- Rated PG-13
All photos © Warner Bros.
Reviewed by Jason Zingale
t seems like every movie that’s based on a young adult novel about a supernatural romance is destined to be lazily compared to the “Twilight” series (and there are plenty more to come this year), but in the case of “Beautiful Creatures,” the comparisons are totally valid. This is about as close to a “Twilight” clone that Hollywood has produced since Kristen Stewart and Robert Pattinson became household names, except this story trades vampires and werewolves for witches. But while the film shows more promise than its spiritual predecessor in the early stages, its overdependence on the love story between its two leads prevents "Beautiful Creatures” from distinguishing itself as anything other than an unfortunate "Twilight" wannabe.
Ethan Wate (Alden Ehrenreich) has dreams of escaping his small, South Carolina home for bigger and better things, but when a mysterious girl named Lena Duchannes (Alice Englert) arrives in town to a wave of hostility from its Bible-thumping residents, he immediately becomes smitten. Though Lena initially ignores Ethan’s advances at the behest of her overprotective uncle Macon (Jeremy Irons), she eventually gives in to his Southern charms. What Ethan doesn’t realize, however, is that Lena is a Caster (a fancy term for witch), and on her 16th birthday, she’ll be “claimed” either for the light or dark side – a process that female Casters have no control over. Ethan is convinced that Lena’s strong spirit will direct her toward the light side, but a family curse dating back to the Civil War suggests that Lena is fated to go dark, and her evil mother Sarafine will do whatever it takes to make sure it happens.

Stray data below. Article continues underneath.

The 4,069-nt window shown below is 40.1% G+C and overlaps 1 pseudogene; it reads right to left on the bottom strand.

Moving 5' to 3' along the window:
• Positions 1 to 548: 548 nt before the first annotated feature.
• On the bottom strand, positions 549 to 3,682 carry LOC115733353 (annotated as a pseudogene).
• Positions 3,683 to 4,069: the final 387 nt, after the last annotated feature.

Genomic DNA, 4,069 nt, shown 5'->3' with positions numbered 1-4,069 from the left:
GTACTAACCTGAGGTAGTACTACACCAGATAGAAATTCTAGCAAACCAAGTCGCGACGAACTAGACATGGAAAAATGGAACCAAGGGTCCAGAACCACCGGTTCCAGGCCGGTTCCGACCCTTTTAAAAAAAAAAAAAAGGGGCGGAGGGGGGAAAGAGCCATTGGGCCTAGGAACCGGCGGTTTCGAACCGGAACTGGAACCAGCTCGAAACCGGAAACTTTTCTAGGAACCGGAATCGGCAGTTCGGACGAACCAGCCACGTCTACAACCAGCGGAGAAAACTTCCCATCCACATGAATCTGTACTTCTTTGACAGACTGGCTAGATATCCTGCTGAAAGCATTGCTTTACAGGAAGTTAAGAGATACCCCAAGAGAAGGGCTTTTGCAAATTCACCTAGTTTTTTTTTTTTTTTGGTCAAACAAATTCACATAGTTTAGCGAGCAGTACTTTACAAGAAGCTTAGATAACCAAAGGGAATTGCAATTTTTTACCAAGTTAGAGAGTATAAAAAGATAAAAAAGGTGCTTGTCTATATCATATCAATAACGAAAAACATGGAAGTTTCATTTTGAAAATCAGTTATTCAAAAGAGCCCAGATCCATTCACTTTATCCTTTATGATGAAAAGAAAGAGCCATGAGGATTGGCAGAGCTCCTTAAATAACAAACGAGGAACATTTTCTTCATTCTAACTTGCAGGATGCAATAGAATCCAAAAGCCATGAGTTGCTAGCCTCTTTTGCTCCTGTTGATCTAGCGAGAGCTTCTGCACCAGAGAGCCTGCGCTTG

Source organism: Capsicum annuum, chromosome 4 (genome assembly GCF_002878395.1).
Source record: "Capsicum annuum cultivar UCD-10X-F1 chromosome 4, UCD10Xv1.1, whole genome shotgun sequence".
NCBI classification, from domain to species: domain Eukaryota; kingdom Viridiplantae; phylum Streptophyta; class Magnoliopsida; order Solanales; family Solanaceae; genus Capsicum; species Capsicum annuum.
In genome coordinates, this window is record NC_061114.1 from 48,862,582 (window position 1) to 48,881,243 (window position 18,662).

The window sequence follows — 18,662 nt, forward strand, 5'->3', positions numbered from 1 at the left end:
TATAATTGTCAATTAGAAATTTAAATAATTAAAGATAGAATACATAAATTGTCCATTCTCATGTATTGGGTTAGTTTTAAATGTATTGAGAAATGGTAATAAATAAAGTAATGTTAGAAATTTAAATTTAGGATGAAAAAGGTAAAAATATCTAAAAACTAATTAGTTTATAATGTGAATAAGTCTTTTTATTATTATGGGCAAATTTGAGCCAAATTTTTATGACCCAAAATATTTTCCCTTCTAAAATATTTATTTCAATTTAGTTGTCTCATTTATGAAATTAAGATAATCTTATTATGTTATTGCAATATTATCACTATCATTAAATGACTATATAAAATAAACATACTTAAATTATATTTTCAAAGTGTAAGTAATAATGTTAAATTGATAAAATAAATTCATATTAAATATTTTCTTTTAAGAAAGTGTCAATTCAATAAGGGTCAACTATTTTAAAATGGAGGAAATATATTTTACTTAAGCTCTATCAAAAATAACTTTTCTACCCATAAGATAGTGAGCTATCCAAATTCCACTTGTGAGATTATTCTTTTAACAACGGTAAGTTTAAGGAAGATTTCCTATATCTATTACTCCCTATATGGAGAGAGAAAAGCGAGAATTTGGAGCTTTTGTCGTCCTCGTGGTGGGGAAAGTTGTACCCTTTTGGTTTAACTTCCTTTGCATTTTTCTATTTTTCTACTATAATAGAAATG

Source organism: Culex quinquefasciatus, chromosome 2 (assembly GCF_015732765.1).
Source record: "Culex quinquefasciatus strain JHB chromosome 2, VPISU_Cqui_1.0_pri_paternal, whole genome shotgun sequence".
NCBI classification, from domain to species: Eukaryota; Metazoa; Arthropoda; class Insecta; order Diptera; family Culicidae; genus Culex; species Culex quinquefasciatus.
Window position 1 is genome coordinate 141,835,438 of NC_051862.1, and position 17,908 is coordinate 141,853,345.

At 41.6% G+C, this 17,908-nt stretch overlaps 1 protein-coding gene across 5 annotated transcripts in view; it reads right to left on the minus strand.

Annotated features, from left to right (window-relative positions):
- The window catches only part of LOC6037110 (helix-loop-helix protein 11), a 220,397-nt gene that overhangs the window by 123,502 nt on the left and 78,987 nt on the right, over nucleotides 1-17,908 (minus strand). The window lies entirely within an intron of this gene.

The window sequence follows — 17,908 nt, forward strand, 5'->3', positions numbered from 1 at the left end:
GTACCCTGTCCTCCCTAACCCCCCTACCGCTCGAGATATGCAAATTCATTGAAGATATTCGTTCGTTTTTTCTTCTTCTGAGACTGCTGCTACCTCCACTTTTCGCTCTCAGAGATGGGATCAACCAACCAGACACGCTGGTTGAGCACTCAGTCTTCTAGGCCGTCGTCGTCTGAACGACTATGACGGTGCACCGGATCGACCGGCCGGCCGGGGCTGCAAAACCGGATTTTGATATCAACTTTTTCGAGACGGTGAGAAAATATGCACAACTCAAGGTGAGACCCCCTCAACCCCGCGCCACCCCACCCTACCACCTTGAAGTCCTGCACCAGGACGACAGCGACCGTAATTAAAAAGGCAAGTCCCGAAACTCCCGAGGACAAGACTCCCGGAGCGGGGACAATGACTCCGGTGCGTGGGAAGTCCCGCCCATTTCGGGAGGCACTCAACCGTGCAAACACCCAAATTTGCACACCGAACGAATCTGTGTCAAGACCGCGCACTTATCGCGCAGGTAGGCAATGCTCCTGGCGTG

One thing that “Beautiful Creatures” has that “Twilight” didn’t is a pair of likeable leads. The romance here definitely isn’t of the sulking emo variety, and that’s credit not only to author Kami Garcia’s source material, but to relative newcomers Alden Ehrenreich and Alice Englert, particularly the former, who imbues Ethan with a whimsical, good ol' boy quality that makes him fun to watch. The film also benefits greatly from the prestige that Jeremy Irons, Emma Thompson and Viola Davis bring to the project, and while all three actors elevate the material, Thompson is in a class of her own. She’s clearly having a ball hamming it up as the villain, and every time she appears on screen, the film glows.
Unfortunately, that doesn’t save the film from its own inadequacies. Characters drop in and out of the story with no explanation (Emmy Rossum is terribly underused as Lena’s dark Caster cousin) and there’s so much babble about destinies, curses and rules that it becomes a jumbled mess of boring exposition. And even more troubling than that are the special effects, which are so awful that it feels like Warner Bros. was afraid to invest any money in case it flopped. The movie’s unexpectedly goofy sense of humor helps to keep things light, and the actors do a good job with the material they’ve been given, but “Beautiful Creatures” doesn’t feel like it was made by a studio that loved the books, but rather the idea of success that a film adaptation might bring – all business and no soul.